- The vast majority of collected data are stable. The follow up section that could increase the variability rate of information is still affected be data under-report.
Using the information collected within the ESTS database, it was possible to carry out several study projects during the last ten years.
Some of them represent a contribution for the assessment and improvement of the quality of care in thoracic surgery. The first studies published using the ESTS database were exactly related to the definition of a risk score for patients submitted to lung resection (the European Society Objective Score) (2,3) and to the development of methodologies for evaluating the performance of thoracic surgery units taking into account the impact of preoperative, intraoperative and postoperative processes of care in a unique quality indicator as the Composite Performance Score (CPS) (4,5). More recently other papers addressed the same research topic, analyzing outcomes and risk factors for complications after video assisted lobectomy, a procedure that is increasingly widespread as reported within the ESTS database (6,7). Moreover, at the beginning of 2017, two new and updated risk scores for predicting morbidity and mortality after anatomic lung resection, using almost 48 thousand patients collected in the database until August 2015, were developed, offering a pivotal tool for monitoring and improving the quality of care in the European thoracic surgery scenario (8).
The ESTS database with its satellite modules gave also the chance to perform research about rare diseases that, due to the multi-institutional nature of this registry, were sufficiently represented within this database. This allowed to publish evidences inherent tumors of the thymus for identifying prognostic factors after surgical resection (analysis on 2,151 thymic tumors) (9) and for clarifying the role of adjuvant treatment in locally advanced thymomas (analysis on 370 Masaoka stage III thymomas) (10). In the same way, it was possible to perform analysis about uncommon lung neoplasm such as the neuroendocrine tumors (11) and the carcinoid tumors (12).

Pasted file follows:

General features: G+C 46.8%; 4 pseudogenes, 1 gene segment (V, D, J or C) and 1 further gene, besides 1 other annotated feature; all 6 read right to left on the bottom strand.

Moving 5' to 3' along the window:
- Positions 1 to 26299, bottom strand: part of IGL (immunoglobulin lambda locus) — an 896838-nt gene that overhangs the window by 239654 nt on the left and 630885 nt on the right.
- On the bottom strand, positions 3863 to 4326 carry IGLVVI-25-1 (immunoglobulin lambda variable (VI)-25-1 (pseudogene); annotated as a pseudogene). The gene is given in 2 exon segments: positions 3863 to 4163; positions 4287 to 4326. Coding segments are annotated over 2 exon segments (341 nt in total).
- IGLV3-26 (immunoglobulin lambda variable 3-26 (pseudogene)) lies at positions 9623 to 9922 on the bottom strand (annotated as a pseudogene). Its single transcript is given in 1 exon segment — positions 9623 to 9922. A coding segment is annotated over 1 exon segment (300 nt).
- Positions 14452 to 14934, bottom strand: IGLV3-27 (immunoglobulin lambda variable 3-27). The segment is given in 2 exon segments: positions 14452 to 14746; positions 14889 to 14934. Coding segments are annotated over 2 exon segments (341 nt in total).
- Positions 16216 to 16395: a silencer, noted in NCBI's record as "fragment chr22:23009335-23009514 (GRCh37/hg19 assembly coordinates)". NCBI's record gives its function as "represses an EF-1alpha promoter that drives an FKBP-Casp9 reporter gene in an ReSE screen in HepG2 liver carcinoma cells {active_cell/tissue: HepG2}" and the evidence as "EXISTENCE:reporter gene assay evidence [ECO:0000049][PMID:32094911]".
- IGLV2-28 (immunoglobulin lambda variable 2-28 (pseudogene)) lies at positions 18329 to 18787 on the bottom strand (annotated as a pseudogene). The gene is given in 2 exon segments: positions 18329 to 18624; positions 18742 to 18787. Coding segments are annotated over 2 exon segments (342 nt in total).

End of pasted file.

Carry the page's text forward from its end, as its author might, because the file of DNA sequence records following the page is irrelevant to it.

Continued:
Moreover, the ESTS database represented the perfect testing ground to explore unusual research subject in medical literature, such as the quality of data management. Using the large amount of data stored within the registry, it was possible to develop indicators and methodologies for data quality assessment (13). These procedures are now available for validating the quality and reliability of data before the analytic phase in any study performed using the ESTS database.
This registry was also used to show general characteristics and results of thoracic surgery practice in Europe (14). In this regard, the ESTS Database Annual Report represents an authoritative reference published every year for benchmarking and comparing activity among European Units (http://www.ests.org/collaboration/database_reports.aspx).
These studies here reported represent just a non-exhaustive list of papers and research lines directly obtained from the exploration of data gathered within the ESTS database, and some others could be cited. Moreover, as a relapse of this body of knowledge disseminated, other investigations will be encouraged and supported in the next future. But, even though the ESTS database has proven to be an excellent instrument to perform research and increase the level of understanding in the thoracic surgery field, some limitations and pitfalls should be always taken into consideration in the process of extracting information from this big data registry.
The issue of big amount of data: start thinking about data mining procedures
The collection of data within the ESTS database, after an initial period of adjustment and refinement, is proceeding with a stable growth. Ten to twelve thousand new procedures are basically uploaded each year, leading to a linear increase of data available for analytic processes. For sure this data growth is not yet comparable to the one usually observed for “big data”. At the same time information gathered within the ESTS database doesn’t exactly have characteristics identifying “big data”: high number, velocity and variety.
Nevertheless, considering the present status of this registry, the procedures for data cleaning and analysis are becoming more and more challenging due to the amount of cases stored. The methodologies for assessing the quality and the reliability of the entire dataset as well as of subset of data are more complex and time demanding. The analytic phase, even for the simpler models, requires greater effort and technical support in order to be solid and reproducible.